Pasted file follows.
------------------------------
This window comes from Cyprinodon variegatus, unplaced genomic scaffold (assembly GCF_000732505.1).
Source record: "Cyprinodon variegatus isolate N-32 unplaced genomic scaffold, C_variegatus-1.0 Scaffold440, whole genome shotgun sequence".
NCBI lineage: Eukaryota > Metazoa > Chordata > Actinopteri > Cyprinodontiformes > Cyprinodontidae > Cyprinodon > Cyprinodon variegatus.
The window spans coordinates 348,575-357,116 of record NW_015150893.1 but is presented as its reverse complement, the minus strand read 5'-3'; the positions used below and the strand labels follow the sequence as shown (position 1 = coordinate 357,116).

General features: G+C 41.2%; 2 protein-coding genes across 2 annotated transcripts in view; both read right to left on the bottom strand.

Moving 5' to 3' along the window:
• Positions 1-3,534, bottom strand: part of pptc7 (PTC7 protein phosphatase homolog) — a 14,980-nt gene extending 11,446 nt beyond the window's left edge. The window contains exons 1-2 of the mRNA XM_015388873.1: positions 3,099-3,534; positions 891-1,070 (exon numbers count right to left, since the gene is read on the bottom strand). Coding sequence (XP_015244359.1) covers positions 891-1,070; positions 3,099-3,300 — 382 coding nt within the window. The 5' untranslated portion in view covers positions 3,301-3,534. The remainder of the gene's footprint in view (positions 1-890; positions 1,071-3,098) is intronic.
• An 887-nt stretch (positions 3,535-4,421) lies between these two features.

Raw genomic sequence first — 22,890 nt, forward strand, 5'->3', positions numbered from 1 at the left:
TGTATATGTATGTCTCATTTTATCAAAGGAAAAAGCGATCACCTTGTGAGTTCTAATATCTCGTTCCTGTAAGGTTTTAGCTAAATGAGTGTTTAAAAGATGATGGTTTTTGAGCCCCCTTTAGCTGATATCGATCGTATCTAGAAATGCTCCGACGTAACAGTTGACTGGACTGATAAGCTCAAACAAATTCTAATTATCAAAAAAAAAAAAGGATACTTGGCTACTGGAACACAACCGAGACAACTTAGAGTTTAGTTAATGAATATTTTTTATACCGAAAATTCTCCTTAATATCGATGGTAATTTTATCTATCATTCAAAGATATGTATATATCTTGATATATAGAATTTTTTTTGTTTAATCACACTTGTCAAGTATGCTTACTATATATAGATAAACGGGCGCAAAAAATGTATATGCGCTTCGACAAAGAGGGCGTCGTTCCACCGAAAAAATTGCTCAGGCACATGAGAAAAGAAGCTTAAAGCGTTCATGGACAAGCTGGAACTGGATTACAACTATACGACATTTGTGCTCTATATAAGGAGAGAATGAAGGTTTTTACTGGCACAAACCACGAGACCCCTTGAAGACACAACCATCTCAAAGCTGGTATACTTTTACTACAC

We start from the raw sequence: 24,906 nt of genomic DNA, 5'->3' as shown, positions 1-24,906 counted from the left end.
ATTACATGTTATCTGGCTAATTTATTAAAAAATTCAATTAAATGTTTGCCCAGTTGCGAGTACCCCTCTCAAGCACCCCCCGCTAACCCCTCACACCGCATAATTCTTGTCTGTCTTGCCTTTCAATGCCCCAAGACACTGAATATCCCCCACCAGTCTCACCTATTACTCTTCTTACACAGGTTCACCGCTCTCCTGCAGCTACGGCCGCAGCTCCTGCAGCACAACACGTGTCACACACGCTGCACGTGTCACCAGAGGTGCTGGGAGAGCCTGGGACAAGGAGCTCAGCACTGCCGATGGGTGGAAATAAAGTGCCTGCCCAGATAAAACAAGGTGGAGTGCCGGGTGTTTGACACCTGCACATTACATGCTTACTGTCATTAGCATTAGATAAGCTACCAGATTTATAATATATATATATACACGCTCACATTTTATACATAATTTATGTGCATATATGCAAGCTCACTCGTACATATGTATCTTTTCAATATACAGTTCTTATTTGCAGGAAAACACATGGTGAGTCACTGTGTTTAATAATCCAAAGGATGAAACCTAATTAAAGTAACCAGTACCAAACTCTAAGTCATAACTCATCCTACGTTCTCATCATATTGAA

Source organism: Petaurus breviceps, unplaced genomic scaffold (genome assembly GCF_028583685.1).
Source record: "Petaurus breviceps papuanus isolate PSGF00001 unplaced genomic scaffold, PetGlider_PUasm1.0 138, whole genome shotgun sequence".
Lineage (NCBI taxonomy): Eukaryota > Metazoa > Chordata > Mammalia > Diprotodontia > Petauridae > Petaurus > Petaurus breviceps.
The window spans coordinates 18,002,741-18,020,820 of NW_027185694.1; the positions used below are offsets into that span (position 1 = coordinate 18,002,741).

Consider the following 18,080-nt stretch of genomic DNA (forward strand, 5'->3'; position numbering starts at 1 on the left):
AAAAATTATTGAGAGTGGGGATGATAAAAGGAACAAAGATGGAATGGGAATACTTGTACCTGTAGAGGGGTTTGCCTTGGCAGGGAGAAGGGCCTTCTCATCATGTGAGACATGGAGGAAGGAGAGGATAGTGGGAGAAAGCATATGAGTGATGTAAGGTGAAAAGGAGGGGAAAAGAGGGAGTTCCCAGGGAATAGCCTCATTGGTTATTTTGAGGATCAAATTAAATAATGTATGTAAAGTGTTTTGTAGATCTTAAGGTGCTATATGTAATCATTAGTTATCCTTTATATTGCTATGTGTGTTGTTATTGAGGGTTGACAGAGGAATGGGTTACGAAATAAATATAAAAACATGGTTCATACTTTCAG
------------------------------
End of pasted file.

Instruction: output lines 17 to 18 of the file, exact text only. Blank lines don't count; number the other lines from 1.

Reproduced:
Consider the following 18,080-nt stretch of genomic DNA (forward strand, 5'->3'; position numbering starts at 1 on the left):
AAAAATTATTGAGAGTGGGGATGATAAAAGGAACAAAGATGGAATGGGAATACTTGTACCTGTAGAGGGGTTTGCCTTGGCAGGGAGAAGGGCCTTCTCATCATGTGAGACATGGAGGAAGGAGAGGATAGTGGGAGAAAGCATATGAGTGATGTAAGGTGAAAAGGAGGGGAAAAGAGGGAGTTCCCAGGGAATAGCCTCATTGGTTATTTTGAGGATCAAATTAAATAATGTATGTAAAGTGTTTTGTAGATCTTAAGGTGCTATATGTAATCATTAGTTATCCTTTATATTGCTATGTGTGTTGTTATTGAGGGTTGACAGAGGAATGGGTTACGAAATAAATATAAAAACATGGTTCATACTTTCAG